With global economic recovery remaining on track on the back of better performing emerging economies, growth in India is expected to pick up further in 2017 and 2018, the IMF has said.
"Growth in India is forecast to pick up further in 2017 and 2018, in line with the April 2017 forecast," the International Monetary Fund (IMF) said in its latest World Economic Outlook (WEO) report on Monday.
"Pick-up in global growth anticipated in the April World Economic Outlook remains on track," the IMF report said.
"While activity slowed following the currency exchange initiative, growth for 2016 -- at 7.1 per cent -- was higher than anticipated due to strong government spending and data revisions that show stronger momentum in the first part of the year," it said, referring to India's demonetisation measure as well as to the base year revisions in GDP calculations made by the Central Statistics Office.
"Growth out-turns in the first quarter of 2017 were higher than the April WEO forecasts in large emerging and developing economies.
"Inflation in advanced economies remains subdued and generally below targets; it has also been declining in several emerging economies such as Brazil, India and Russia," it added.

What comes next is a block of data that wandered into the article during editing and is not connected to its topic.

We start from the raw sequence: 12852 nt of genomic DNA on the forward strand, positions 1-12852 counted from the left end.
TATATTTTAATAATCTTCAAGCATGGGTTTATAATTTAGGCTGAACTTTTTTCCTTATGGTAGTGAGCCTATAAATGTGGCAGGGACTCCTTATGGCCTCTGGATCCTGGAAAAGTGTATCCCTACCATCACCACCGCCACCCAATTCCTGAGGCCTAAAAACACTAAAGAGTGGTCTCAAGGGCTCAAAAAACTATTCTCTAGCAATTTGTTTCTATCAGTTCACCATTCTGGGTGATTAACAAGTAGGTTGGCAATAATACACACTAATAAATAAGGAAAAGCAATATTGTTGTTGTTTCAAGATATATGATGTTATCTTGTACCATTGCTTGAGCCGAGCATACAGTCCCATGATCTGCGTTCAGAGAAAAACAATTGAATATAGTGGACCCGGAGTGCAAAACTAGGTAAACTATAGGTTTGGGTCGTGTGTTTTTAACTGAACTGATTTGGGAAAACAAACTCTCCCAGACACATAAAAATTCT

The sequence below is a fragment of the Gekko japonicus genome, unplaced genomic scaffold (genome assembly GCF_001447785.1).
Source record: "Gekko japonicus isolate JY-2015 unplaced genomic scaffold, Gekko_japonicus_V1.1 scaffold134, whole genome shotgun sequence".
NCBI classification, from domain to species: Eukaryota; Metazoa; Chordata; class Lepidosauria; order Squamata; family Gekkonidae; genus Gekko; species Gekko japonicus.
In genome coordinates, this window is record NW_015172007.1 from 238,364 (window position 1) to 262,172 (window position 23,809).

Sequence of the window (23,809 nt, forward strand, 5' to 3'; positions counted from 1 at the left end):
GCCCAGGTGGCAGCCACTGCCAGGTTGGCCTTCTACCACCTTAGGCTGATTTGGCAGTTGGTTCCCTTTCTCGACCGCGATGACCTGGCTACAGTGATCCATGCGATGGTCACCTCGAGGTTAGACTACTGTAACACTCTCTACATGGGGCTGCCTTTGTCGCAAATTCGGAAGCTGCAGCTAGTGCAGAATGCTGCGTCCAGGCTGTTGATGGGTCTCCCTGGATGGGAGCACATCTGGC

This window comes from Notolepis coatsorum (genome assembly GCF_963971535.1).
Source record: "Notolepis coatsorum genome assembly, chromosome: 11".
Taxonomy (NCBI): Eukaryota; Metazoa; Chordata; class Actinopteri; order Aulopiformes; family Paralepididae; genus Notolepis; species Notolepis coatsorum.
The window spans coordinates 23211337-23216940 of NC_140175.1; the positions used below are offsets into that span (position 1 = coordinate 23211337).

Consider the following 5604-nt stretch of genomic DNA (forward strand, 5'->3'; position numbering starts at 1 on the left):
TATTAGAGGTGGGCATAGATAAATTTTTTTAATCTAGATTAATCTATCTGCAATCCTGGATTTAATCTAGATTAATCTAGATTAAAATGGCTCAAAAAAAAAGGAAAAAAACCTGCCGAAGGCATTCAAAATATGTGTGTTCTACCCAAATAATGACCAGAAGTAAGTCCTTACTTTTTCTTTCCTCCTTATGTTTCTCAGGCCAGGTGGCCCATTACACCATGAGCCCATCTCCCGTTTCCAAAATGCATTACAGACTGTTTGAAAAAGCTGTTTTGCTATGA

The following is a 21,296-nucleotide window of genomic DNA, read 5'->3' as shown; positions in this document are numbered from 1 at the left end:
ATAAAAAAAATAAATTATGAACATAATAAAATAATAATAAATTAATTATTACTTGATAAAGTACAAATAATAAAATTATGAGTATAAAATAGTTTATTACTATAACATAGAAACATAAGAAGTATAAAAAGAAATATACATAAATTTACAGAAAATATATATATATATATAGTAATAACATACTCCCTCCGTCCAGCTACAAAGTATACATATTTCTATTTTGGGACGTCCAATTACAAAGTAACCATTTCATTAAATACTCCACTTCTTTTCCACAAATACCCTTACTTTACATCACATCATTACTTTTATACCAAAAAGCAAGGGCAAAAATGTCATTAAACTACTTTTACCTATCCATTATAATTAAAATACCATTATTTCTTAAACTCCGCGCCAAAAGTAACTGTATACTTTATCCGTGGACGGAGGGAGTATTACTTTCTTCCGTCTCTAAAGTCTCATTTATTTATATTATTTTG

IMF projects India to grow at 7.7 per cent in 2018, estimating a significant increase against the backdrop of ongoing economic reforms.
"This forecast assumes continued strengthening of growth in commodity exporters, an acceleration of activity in India resulting from the implementation of important structural reforms and a successful rebalancing of China's economy to lower, but still high, trend growth rates," it said.
However, the IMF also listed further reforms that India must undertake, including replacing the demonetised currency and reducing labour and product market rigidities to ease firm entry and exit, expand the manufacturing base, and gainfully employ the abundant pool of labour.
In April, owing to the impact of demonetisation of high-value currency, the IMF had cut India's annual growth forecast by 0.4 percentage points to 7.2 per cent for 2017.
The IMF estimates a global growth rate of 3.5 per cent this year, which is projected to increase to 3.6 per cent in 2018.
"Global growth for 2016 is now estimated at 3.2 per cent, slightly stronger than the April 2017 forecast, primarily reflecting much higher growth in Iran and stronger activity in India following national accounts revisions," it said.
On the downside risks to its growth projections, the IMF said: "Monetary policy normalisation in some advanced economies, notably the US, could trigger a faster-than-anticipated tightening in global financial conditions.
"And other risks discussed in the April 2017 WEO, including a turn toward inward-looking policies and geopolitical risks, remain salient," it added.